The Huntington possesses a trove of images from the golden age of British caricature—most notably by artists Thomas Rowlandson (1756–1827) and Isaac Cruikshank (1764–1811). It also owns some gems by Robert Seymour (1798–1836), an illustrator whose fame grew around the time of Rowlandson’s death. Today, Seymour is probably best known as the illustrator of the first two installments of Charles Dickens’s Pickwick Papers (1836), but in his own time, Seymour was a leading political cartoonist.
Seymour benefited from the rise of the caricature magazine, a new format publishers created to appeal to an expanding market of readers who wanted value for money. His best work was for Thomas McLean’s The Looking Glass (1830–36), the most successful and impressive of this new kind of visual satire. The Huntington owns a unique, complete, colored version of this magazine.
The Looking Glass was published monthly and cost three shillings uncolored or six shillings hand-colored. The method of reproduction was lithography, a printing process in which the drawings were etched on long-lasting stone rather than soft metal. The price of the magazine was not cheap, but each four-page, quarto-size issue included 20 to 30 large and small images. By comparison, a single Rowlandson print in color could cost three shillings or more. This was clearly good value.
One of the factors that boosted the magazine’s success was the quality of the artwork, both in terms of Seymour’s artistry and his political insights. In Seymour’s design for the first bound volume, we see politics as an enjoyable show. He depicts John Bull, the archetypal Englishman, turning his head to us and smiling gleefully at the rout of the Tory government by the jubilant Whigs (or Liberals). Like John Bull, we are spectators gazing into the magical mirror of the political cartoon. Politicians may have power in government, but the magazine cuts them down to size.
The second factor in the magazine’s success was good timing. The Looking Glass appeared during a period of political turbulence in Britain and Europe. In the wake of the French Revolution in 1830, the new Whig government in Britain introduced a modest Reform Bill designed to give more of the middle-class the vote and abolish “rotten boroughs,” where Members of Parliament could be elected by just a handful of voters. This was fiercely resisted by the Tories, who were led by the Duke of Wellington, the hero of Waterloo.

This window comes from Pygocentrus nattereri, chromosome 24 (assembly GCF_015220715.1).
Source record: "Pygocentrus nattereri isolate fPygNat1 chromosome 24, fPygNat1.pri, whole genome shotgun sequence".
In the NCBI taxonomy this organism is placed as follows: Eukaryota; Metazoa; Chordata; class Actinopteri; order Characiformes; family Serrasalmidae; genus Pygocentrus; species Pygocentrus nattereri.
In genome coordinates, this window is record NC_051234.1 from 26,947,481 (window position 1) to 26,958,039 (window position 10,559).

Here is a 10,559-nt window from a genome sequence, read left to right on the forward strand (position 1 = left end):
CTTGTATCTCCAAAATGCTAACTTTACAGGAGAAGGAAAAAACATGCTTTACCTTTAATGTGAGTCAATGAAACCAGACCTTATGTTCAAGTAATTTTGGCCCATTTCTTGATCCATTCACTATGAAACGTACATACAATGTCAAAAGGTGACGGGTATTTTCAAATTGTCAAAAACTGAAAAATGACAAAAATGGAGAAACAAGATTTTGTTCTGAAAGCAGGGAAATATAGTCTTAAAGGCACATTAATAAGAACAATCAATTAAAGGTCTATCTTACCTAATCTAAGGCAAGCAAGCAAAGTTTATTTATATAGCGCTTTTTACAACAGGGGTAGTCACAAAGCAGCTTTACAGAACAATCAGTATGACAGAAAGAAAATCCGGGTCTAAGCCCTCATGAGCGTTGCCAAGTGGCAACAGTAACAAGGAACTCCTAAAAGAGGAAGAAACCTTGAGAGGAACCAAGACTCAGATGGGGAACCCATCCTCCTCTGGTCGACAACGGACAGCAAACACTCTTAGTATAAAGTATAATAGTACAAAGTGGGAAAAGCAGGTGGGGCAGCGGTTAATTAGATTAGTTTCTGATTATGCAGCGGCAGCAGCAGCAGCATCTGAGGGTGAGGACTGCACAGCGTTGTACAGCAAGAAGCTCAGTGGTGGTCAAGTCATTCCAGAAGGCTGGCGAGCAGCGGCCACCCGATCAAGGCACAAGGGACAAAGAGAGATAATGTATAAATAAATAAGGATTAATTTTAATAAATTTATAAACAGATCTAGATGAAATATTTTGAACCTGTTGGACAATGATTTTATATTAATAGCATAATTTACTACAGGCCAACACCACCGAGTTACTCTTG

The political turmoil provided great material for Seymour. In a host of large and small cartoons, he shows Wellington and his Whig opponent Lord Brougham in various slapstick and fantastical situations. The fact that both men had large noses was another gift for Seymour, as was the pronunciation of Brougham’s name, which sounded like “broom.” In one full-page image from 1831, Seymour shows Brougham as a colossus who is about to strike the Tories (including Wellington) with his giant broom if they do not vote for reform. (The Tories did refuse to vote for reform and sparked a series of riots). The scene is funny but also disturbing, as it implies that the new government could become tyrannical.
About a year later, Seymour showed the defeated Wellington as a character from Greek myth. Titled “The Birth of Political Sin,” the scene re-enacts the creation of the goddess Pallas Athena from the head of Zeus. The joke is that Wellington’s stubborn resistance to change had turned public opinion in favor of reform, but the image is also impressively crafted. Although Seymour parodies Renaissance painting, he also borrows its beauty and compositional balance.
Seymour was a prolific comic illustrator, and The Huntington has several other very rare examples of his superior artwork. One of my favorites is The Schoolmaster Abroad (1834). Brougham is the target again. In this instance, Seymour is mocking Brougham’s role as a leading figure in working-class education. But what strikes me is the energy, vividness, and joyful inventiveness of the cartoons. The first image in this book shows Brougham riding what can only be described as a 19th-century motorcycle powered by steam, his books perched perilously close to the exhaust system. Below him is a horseless stagecoach, a comic example of technological and industrial progress that resembles an object from science fiction. Needless to say, Brougham’s attempts to convert the British people to his gospel of “useful knowledge” fall on deaf ears.
I also admire the short-lived series Asmodeus in London (1832). It shows Seymour reaching out to a working-class readership who could afford to pay just one penny for the monthly installment. In order to achieve this very low cost, Seymour turned to wood engraving, which allowed images and text to be printed cheaply on the same page.
Seymour was a gifted and astute political cartoonist. Sadly, he died of a self-inflicted gunshot wound in 1836, before he had even reached the age of 40. We are lucky to have so many examples of his fine work.
Ian Haywood is professor of English Literature at the University of Roehampton in London and a 2016–17 short-term fellow at The Huntington. His books include Romanticism and Caricature and The Gordon Riots: Politics, Culture and Insurrection in Late Eighteenth-Century Britain (co-edited with John Seed).